George HW Bush, who died last week at the age of 94, will be remembered for his "foreign policy triumphs driving Iraq out of Kuwait and smoothing the fallout from the end of the Cold War" but his "economic legacy on taxes, banking and trade reverberate today", says Greg Ip in The Wall Street Journal.
Bush Sr, who served as 41st US president between 1989 and 1993, owed his election in part to the "low inflation and solid growth" of Ronald Reagan's administration, yet it was Reagan's supply-side tax cuts that led to the persistent budget deficits which came to "haunt" his own presidency. During his presidential campaign, Bush famously said, "Read my lips: no new taxes." Two years later, after a huge battle in Congress over the deficit, he was forced to break that pledge.
The move enraged the right and, coupled with the 1990-1991 recession, cost him the 1992 election. For Republicans, his loss to Bill Clinton became a cautionary tale: "inflexible opposition to higher taxes is now integral to the party's identity" and one of the "few things on which Mr Trump and his party's establishment agree".
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Another Bush legacy Trump seemed "hellbent on reversing" was Nafta, says Amanda Erickson in The Washington Post. Bush was a "champion of free trade" and the accord was his greatest accomplishment. He signed it shortly before leaving office and it has become the template for dozens of international trade agreements since.
In the end, Bush's fall was rapid, says The Times. His approval ratings crashed from a historic high of 90% in 1991 to 40% in just over a year for his perceived "failure to confront a recession at home while taking decisive action against Iraq". Since then, however, his stock has "risen steadily", says Jacob Heilbrunn in The Spectator. "His son's misadventures helped promote it." The advent of Trump is "sure to bathe it in even more of a nostalgic glow".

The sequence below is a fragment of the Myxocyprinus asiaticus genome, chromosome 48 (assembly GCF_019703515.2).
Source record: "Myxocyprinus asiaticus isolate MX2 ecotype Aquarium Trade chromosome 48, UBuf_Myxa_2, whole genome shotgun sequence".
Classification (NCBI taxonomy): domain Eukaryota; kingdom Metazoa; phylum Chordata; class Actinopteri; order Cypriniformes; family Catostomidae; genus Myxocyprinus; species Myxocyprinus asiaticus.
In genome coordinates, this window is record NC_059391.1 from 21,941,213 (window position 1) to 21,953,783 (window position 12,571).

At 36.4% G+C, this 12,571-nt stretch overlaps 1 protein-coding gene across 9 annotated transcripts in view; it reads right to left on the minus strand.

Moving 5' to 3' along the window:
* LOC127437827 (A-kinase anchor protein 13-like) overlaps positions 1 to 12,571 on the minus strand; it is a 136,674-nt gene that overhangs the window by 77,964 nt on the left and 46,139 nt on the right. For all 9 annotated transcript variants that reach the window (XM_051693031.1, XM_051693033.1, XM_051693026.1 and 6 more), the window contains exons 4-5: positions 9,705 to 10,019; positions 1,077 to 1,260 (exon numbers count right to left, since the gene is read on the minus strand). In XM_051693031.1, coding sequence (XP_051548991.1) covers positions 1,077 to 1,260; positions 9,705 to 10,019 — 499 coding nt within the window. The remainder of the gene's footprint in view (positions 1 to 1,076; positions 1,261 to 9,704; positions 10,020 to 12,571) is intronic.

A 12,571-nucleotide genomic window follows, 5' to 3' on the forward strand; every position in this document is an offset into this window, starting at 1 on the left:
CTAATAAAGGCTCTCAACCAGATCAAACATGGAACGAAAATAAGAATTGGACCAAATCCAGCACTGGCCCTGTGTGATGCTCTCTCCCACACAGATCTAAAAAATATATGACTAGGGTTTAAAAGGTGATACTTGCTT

Emily has extensive experience in the world of journalism. She has worked on MoneyWeek for more than 20 years as a former assistant editor and writer. Emily has previously worked on titles including The Times as a Deputy Features Editor, Commissioning Editor at The Independent Sunday Review, The Daily Telegraph, and she spent three years at women's lifestyle magazine Marie Claire as a features writer for three years, early on in her career.
On MoneyWeek, Emily’s coverage includes Brexit and global markets such as Russia and China. Aside from her writing, Emily is a Nutritional Therapist and she runs her own business called Root Branch Nutrition in Oxfordshire, where she offers consultations and workshops on nutrition and health.
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